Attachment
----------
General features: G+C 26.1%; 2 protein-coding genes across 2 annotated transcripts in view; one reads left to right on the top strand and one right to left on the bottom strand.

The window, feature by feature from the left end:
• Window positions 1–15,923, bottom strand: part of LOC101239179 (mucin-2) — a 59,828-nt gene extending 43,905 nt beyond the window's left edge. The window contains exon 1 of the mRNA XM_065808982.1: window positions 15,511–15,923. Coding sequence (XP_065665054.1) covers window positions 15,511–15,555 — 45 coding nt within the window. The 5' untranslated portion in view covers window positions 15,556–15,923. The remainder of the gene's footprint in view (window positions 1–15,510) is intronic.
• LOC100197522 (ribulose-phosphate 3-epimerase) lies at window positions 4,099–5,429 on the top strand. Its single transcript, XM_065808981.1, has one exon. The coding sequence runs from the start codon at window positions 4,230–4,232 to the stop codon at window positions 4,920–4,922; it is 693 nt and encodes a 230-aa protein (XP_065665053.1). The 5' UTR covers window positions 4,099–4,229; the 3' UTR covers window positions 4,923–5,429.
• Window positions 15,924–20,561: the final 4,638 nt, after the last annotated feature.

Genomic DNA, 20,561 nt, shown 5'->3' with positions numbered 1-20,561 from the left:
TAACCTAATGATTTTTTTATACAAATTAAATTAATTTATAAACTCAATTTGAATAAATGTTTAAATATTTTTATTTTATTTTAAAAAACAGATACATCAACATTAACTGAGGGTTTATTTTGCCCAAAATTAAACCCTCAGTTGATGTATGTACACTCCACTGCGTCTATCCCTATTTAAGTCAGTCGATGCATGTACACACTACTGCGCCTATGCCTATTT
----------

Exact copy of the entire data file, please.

General features: G+C 26.1%; 2 protein-coding genes across 2 annotated transcripts in view; one reads left to right on the top strand and one right to left on the bottom strand.

The window, feature by feature from the left end:
• Window positions 1–15,923, bottom strand: part of LOC101239179 (mucin-2) — a 59,828-nt gene extending 43,905 nt beyond the window's left edge. The window contains exon 1 of the mRNA XM_065808982.1: window positions 15,511–15,923. Coding sequence (XP_065665054.1) covers window positions 15,511–15,555 — 45 coding nt within the window. The 5' untranslated portion in view covers window positions 15,556–15,923. The remainder of the gene's footprint in view (window positions 1–15,510) is intronic.
• LOC100197522 (ribulose-phosphate 3-epimerase) lies at window positions 4,099–5,429 on the top strand. Its single transcript, XM_065808981.1, has one exon. The coding sequence runs from the start codon at window positions 4,230–4,232 to the stop codon at window positions 4,920–4,922; it is 693 nt and encodes a 230-aa protein (XP_065665053.1). The 5' UTR covers window positions 4,099–4,229; the 3' UTR covers window positions 4,923–5,429.
• Window positions 15,924–20,561: the final 4,638 nt, after the last annotated feature.

Genomic DNA, 20,561 nt, shown 5'->3' with positions numbered 1-20,561 from the left:
TAACCTAATGATTTTTTTATACAAATTAAATTAATTTATAAACTCAATTTGAATAAATGTTTAAATATTTTTATTTTATTTTAAAAAACAGATACATCAACATTAACTGAGGGTTTATTTTGCCCAAAATTAAACCCTCAGTTGATGTATGTACACTCCACTGCGTCTATCCCTATTTAAGTCAGTCGATGCATGTACACACTACTGCGCCTATGCCTATTT